Hey, I didn’t call Sculley a business genius…

Hey, I didn’t call Sculley a business genius, you can thank Del Yocam for formalising & restructuring Apple into an efficient and accountable world-class company. And it was Mike Spindler who was responsible for the split personality product lines that caused more confusion than anything else. Gassee was charismatic driving force that refined the Mac line, as well as coming up with the original idea to keep prices high. Co-founder Mike Markkula admired Sculley’s vision, but deplored his lack of direction, so Sculley had to go. Unfortunately, his choice of replacement — Spindler — wasn’t any better, and in some ways much worse. It wasn’t uncommon to find Spindler curled up in a ball under his desk with a panic attack due to stress. Gil Amelio was just Markkula’s yes-man, the only right thing he did was over-ride the Board and choose Jobs and NeXT over Gassee’s BeOS and then piss off to the park with his platinum handshake.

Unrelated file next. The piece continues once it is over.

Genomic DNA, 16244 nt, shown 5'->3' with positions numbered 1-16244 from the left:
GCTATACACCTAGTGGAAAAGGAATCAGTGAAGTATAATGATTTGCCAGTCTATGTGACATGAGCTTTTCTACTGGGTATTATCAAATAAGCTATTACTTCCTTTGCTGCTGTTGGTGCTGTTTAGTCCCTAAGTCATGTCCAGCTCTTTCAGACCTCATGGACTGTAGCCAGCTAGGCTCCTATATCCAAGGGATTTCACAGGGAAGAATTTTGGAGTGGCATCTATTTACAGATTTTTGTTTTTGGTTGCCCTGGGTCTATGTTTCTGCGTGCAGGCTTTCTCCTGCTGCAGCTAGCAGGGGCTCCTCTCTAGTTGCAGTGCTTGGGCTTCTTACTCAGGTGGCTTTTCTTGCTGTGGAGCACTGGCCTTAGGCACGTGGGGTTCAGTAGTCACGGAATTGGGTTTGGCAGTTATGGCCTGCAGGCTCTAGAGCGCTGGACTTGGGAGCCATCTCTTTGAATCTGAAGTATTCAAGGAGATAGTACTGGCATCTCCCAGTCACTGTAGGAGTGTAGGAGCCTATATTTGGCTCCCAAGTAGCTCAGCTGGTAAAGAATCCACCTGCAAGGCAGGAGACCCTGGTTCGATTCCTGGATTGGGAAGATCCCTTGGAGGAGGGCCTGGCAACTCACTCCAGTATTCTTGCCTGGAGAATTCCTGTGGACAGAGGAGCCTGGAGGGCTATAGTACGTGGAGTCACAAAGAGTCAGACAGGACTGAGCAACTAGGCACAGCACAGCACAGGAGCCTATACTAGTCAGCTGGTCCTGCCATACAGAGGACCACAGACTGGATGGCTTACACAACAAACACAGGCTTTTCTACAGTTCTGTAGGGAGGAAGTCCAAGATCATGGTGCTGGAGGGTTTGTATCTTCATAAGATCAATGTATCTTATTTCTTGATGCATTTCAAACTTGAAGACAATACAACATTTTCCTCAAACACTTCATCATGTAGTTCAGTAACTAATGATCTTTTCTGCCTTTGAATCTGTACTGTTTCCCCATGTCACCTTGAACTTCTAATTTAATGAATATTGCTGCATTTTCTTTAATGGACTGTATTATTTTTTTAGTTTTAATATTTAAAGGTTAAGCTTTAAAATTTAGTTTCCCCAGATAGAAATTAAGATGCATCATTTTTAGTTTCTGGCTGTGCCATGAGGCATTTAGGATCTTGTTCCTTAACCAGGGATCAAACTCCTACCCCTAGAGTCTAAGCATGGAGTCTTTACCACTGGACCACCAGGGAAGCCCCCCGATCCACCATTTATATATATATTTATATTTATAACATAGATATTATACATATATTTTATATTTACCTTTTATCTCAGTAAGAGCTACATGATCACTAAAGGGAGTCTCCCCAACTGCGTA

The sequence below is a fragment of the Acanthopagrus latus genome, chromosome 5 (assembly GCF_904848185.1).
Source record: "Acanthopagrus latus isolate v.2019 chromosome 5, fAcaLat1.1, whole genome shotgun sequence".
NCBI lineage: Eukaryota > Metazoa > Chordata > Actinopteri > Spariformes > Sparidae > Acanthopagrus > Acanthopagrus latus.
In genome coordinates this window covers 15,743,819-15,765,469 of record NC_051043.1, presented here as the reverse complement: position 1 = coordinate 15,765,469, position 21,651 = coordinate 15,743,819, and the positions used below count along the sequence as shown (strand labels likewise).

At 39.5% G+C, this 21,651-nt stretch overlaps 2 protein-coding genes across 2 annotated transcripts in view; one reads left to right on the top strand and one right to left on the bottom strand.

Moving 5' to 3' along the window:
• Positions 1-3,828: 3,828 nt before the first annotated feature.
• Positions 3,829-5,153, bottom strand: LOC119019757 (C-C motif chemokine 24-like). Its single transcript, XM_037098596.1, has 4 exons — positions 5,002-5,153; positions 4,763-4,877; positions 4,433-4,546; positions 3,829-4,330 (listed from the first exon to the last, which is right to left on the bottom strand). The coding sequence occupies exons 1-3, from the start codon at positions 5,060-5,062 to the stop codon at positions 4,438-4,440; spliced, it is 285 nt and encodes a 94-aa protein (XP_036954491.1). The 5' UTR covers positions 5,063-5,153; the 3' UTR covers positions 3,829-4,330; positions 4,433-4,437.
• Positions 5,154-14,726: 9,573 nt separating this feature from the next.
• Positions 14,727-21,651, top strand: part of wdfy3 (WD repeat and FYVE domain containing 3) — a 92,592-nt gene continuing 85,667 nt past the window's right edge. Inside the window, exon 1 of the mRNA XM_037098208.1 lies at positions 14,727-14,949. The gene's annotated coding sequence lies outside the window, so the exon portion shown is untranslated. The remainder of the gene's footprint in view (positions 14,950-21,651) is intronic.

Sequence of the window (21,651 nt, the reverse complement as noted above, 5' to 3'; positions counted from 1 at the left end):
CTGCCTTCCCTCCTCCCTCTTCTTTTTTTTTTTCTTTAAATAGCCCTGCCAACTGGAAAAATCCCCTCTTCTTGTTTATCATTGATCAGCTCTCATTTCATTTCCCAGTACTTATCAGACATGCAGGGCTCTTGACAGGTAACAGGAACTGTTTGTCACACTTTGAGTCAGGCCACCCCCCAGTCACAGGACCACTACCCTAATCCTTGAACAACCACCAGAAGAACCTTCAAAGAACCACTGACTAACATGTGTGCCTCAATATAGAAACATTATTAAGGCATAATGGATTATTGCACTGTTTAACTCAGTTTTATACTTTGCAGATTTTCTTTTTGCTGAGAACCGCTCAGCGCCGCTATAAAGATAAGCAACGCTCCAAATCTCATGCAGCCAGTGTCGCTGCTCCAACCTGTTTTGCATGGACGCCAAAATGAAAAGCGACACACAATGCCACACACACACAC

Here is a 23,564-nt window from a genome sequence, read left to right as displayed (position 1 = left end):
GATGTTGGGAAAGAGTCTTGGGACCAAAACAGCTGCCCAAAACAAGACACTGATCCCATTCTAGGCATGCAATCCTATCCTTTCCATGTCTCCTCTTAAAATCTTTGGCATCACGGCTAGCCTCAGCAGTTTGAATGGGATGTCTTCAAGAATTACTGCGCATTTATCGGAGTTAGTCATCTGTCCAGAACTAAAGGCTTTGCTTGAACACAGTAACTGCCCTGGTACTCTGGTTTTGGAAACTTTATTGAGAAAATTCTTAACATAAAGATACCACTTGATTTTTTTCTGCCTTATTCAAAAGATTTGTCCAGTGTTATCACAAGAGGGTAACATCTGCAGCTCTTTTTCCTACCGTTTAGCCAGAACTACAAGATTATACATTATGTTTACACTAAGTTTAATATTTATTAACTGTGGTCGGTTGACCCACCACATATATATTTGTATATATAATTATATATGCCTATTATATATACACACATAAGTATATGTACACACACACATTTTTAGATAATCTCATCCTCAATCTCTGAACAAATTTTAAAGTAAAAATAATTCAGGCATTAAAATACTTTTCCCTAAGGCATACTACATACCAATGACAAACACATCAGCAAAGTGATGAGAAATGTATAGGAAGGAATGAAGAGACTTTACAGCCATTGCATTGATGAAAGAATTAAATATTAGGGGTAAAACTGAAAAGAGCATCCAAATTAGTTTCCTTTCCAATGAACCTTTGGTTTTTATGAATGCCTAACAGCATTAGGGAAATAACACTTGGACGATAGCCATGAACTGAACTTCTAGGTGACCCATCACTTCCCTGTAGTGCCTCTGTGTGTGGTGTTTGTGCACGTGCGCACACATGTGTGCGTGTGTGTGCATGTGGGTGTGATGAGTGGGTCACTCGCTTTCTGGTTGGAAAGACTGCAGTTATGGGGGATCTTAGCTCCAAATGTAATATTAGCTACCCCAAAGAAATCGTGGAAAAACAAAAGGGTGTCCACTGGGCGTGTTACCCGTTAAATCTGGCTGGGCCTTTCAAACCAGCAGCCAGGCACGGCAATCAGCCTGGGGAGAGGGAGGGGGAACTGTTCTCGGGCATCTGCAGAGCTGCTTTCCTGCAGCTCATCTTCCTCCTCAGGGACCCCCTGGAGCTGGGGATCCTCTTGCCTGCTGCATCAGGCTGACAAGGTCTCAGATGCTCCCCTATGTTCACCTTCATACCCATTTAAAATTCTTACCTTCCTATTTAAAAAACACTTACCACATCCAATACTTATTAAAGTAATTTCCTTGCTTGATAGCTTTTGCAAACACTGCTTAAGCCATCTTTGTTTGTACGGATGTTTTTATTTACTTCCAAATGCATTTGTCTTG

Jobs did revitalise Apple, but not because of OSX, nor his recruitment of Jon Ive as lead designer. He did the right thing by killing the clones, but the wrong thing in completely closing down the ATG. Apart from his uncanny eye for (as lavo put it) finding an idea and tweaking it, Jobs’ first and foremost skill is purchasing. No matter who had the components he wanted, he could swing the most incredible deals and get pricing and supply contracts that were the envy of Silicon Valley. His first baby, the original iMac, despite its record low price, had a post-production margin higher than any other computer in Apple’s history.

A visionary isn’t going to be able to cut corners, find something that catches the eye of the general public in the fastest way possible, and then produce the goods for the lowest cost possible. No, for that you need a ruthless, utter bastard who is prepared to exploit any opportunity, who wields dictatorial power over the corporate entity as if it were his own personal feifdom with his hand in every pie and eye watching over every shoulder. And the Board let him get away with it because the money started flowing back in hand over fist, with revenue flows not seen since the early part of the Jobs / Sculley / Gassee golden years, when Apple could do no wrong.

Jobs holds all the cards now, and he may have had a vision of bringing the graphical interface to the masses, but he was never ever a visionary.

“Brains” on the return of Jobs to Apple.